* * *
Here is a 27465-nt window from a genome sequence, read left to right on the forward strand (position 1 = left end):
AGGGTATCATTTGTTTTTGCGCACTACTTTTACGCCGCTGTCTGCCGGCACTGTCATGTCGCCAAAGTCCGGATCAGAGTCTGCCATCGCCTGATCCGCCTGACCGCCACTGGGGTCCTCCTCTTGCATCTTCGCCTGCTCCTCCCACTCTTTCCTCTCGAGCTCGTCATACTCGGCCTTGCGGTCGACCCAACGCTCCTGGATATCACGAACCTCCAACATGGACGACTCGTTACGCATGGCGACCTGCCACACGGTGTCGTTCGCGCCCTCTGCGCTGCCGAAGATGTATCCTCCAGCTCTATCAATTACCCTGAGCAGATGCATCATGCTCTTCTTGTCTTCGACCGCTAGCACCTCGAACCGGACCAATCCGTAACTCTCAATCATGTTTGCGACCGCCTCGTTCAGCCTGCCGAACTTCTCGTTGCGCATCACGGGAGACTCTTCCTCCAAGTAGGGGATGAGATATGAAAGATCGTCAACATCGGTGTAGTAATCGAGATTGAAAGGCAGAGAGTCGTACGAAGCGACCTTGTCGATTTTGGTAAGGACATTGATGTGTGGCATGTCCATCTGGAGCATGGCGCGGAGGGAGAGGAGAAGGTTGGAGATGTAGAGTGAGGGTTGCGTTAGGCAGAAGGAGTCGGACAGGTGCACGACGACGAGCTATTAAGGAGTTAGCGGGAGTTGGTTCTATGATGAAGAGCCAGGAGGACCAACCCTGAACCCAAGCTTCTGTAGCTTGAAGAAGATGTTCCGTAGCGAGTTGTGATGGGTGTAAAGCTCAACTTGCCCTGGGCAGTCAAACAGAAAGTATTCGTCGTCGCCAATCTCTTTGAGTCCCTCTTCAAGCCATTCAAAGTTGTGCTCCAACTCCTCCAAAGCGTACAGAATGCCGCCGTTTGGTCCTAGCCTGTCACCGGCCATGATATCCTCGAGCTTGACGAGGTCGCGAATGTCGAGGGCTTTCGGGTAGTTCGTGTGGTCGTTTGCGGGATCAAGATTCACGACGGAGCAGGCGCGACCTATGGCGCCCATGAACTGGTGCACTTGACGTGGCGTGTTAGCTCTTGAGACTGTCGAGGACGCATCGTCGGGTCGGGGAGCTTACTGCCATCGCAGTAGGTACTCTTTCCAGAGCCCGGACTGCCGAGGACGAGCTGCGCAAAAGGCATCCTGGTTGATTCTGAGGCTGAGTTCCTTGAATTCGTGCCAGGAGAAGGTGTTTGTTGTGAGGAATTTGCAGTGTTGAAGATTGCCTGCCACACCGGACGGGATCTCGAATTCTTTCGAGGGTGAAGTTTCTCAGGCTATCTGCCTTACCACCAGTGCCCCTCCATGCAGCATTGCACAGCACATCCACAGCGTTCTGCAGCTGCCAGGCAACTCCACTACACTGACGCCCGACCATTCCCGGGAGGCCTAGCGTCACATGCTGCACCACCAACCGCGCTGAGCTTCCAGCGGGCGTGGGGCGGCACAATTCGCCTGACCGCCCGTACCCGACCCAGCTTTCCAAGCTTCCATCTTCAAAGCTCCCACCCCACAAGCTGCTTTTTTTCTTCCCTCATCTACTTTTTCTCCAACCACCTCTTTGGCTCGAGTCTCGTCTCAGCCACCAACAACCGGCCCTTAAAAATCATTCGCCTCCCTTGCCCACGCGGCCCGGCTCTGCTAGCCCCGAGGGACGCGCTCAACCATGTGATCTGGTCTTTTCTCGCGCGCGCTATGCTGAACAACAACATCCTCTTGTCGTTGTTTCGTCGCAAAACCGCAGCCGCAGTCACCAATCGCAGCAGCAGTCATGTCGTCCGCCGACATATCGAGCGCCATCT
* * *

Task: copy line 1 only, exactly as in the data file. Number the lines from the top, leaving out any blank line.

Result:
Here is a 27465-nt window from a genome sequence, read left to right on the forward strand (position 1 = left end):